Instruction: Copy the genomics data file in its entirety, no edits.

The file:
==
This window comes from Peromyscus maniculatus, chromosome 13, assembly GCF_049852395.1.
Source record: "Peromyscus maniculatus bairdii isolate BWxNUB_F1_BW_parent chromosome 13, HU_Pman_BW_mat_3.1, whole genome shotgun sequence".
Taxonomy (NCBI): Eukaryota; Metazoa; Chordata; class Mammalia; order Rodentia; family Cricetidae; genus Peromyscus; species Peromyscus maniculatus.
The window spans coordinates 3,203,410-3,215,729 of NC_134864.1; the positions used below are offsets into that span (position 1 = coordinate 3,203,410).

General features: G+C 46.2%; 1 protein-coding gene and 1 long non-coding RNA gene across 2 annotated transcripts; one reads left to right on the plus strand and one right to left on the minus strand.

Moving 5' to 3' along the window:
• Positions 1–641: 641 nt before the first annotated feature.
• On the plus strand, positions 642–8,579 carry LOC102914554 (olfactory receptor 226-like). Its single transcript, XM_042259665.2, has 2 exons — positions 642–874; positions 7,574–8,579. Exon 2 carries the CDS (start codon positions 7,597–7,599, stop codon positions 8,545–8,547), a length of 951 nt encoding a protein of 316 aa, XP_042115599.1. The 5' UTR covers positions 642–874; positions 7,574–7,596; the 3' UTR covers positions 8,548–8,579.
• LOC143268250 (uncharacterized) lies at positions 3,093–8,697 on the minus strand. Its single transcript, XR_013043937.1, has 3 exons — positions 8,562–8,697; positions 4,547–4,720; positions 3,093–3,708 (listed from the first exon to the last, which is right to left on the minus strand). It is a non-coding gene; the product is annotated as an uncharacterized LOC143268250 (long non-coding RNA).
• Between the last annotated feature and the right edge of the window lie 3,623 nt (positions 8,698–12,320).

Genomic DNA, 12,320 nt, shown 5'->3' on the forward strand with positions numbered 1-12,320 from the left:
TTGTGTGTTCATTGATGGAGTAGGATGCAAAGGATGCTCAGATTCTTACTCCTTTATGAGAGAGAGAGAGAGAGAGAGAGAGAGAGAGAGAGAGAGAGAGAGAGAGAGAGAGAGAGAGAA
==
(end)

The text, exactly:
This window comes from Peromyscus maniculatus, chromosome 13, assembly GCF_049852395.1.
Source record: "Peromyscus maniculatus bairdii isolate BWxNUB_F1_BW_parent chromosome 13, HU_Pman_BW_mat_3.1, whole genome shotgun sequence".
Taxonomy (NCBI): Eukaryota; Metazoa; Chordata; class Mammalia; order Rodentia; family Cricetidae; genus Peromyscus; species Peromyscus maniculatus.
The window spans coordinates 3,203,410-3,215,729 of NC_134864.1; the positions used below are offsets into that span (position 1 = coordinate 3,203,410).

General features: G+C 46.2%; 1 protein-coding gene and 1 long non-coding RNA gene across 2 annotated transcripts; one reads left to right on the plus strand and one right to left on the minus strand.

Moving 5' to 3' along the window:
• Positions 1–641: 641 nt before the first annotated feature.
• On the plus strand, positions 642–8,579 carry LOC102914554 (olfactory receptor 226-like). Its single transcript, XM_042259665.2, has 2 exons — positions 642–874; positions 7,574–8,579. Exon 2 carries the CDS (start codon positions 7,597–7,599, stop codon positions 8,545–8,547), a length of 951 nt encoding a protein of 316 aa, XP_042115599.1. The 5' UTR covers positions 642–874; positions 7,574–7,596; the 3' UTR covers positions 8,548–8,579.
• LOC143268250 (uncharacterized) lies at positions 3,093–8,697 on the minus strand. Its single transcript, XR_013043937.1, has 3 exons — positions 8,562–8,697; positions 4,547–4,720; positions 3,093–3,708 (listed from the first exon to the last, which is right to left on the minus strand). It is a non-coding gene; the product is annotated as an uncharacterized LOC143268250 (long non-coding RNA).
• Between the last annotated feature and the right edge of the window lie 3,623 nt (positions 8,698–12,320).

Genomic DNA, 12,320 nt, shown 5'->3' on the forward strand with positions numbered 1-12,320 from the left:
TTGTGTGTTCATTGATGGAGTAGGATGCAAAGGATGCTCAGATTCTTACTCCTTTATGAGAGAGAGAGAGAGAGAGAGAGAGAGAGAGAGAGAGAGAGAGAGAGAGAGAGAGAGAGAGAA